Jun 25 – 29, 2023
Ole-Johan Dahls Hus
Europe/Oslo timezone

P1.46: N3G Experiment: Front-End Electronics and Mechanical Advances

Jun 26, 2023, 3:35 PM
Ole-Johan Spiseri (Ole-Johan Dahls Hus)

Ole-Johan Spiseri

Ole-Johan Dahls Hus

Ole Johan Dahls Hus - Oslo Science Park Gaustadalléen 23B, 0373 Oslo


Dr Stefano Capra


In the framework of modern gamma spectroscopy, the high-flux and high-damage experiments highlight the need for a new generation of detectors, based on electrons-collecting electrodes. The N3G (Next Generation Germanium Gamma detectors) experiment is aimed at achieving this goal, by applying the PLM (Pulsed Laser Melting) doping-technique [1] to hyper-pure germanium (HPGe) crystals. N3G is also aimed at realizing an innovative detector containment system complete of contact structures and front-end electronics.

The electrodes of the detector are connected to the readout electronic chain through a flexible printed circuit board (PCB). It is realized on a Kapton substrate and enveloped around the detector itself. The crystal and its flexible connections are placed inside an aluminum canister set on vacuum. The canister is closed by a specifically designed flange, which is equipped with six feed-through connectors for the signals, a high-voltage rod and a vacuum inlet. The design of the entire canister has been thought to be compatible with the cryostats available at LNL. The functionality of the contact system has been tested with a gold-coated germanium crystal.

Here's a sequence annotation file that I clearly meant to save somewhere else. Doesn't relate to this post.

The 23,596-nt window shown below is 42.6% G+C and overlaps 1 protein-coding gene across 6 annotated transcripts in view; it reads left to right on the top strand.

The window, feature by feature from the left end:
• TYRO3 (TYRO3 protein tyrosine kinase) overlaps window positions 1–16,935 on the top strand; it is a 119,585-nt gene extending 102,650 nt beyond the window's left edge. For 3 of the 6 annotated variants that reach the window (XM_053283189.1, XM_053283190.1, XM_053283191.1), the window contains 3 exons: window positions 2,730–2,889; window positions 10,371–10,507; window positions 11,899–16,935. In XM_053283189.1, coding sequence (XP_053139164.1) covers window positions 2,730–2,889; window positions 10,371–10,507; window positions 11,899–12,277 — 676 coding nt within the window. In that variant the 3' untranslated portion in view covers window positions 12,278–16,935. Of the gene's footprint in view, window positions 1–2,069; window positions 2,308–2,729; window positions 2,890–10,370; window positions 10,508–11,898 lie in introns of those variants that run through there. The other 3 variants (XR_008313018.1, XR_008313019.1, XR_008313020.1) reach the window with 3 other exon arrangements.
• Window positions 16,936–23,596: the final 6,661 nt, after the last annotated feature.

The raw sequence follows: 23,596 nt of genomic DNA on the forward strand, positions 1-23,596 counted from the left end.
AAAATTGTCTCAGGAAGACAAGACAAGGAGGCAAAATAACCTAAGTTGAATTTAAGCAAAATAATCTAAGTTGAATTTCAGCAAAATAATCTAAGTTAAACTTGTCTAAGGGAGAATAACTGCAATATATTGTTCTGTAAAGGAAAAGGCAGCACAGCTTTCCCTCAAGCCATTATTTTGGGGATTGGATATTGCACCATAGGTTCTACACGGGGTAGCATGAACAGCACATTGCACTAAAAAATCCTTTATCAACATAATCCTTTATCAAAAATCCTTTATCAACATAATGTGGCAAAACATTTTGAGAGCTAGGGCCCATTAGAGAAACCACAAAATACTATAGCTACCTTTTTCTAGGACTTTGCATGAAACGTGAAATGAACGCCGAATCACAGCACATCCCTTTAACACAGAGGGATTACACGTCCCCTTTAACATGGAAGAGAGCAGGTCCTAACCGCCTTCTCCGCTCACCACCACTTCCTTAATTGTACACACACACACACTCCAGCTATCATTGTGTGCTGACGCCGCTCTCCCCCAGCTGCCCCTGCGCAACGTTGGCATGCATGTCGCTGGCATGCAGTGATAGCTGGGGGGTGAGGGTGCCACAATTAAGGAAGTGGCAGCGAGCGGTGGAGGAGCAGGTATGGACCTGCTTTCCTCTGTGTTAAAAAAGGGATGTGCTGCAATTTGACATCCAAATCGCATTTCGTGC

The Front-End Electronics (FEE) being developed for the experiment is based on an ASIC (Application-Specific Integrated Circuit) Charge Sensitive Preamplifier (CSP) realized in AMS C35B4C3 (350 nm) technology. It is characterized by 8MeV dynamic range, which can be extended up to 40MeV thanks to an innovative fast-reset system [2]. Below the saturation threshold, set by the power supply voltages, the pre-amplifier shows an excellent linear behavior and a 1.08 keV resolution, expressed as FWHM and referred to 1 MeV events. Above the saturation threshold, the energy information on the interactions that bring the pre-amplifier into saturation can be retrieved thanks to the fast-reset circuit: the time it takes to remove the charge excess from the input node of the CSP is proportional to the charge itself and, consequently, to the energy of the saturating interaction. For event of energies greater than 15MeV, a resolution, expressed as FWHM, better than 0.11% was measured. A second version of fast-reset circuit, characterized by zero power consumption, has been implemented on a second ASIC preamplifier. It extends the dynamic range of the device up to 190 MeV, with a linearity error lower than 0.2%.

[1] C. Carraro et al., Applied Surface Science. 509 (2020)
[2] S. Capra et al., IEEE Transactions on Nuclear Science. 69 (2022)

Primary authors

Dr Stefano Capra Giacomo Secci (University of Milan and INFN of Milan)


Dr Bénédicte Million (INFN of Milan) Luciano Manara (Università degli Studi e INFN Milano (IT)) Simone Coelli (Università degli Studi e INFN Milano (IT)) Mauro Citterio (Università degli Studi e INFN Milano (IT)) Prof. Davide De Salvador (University of Padua and INFN LNL) Dr Walter Raniero (University of Padua) Prof. Daniel Napoli (University of Padua) Prof. Alberto Pullia (University of Milan and INFN of Milan)

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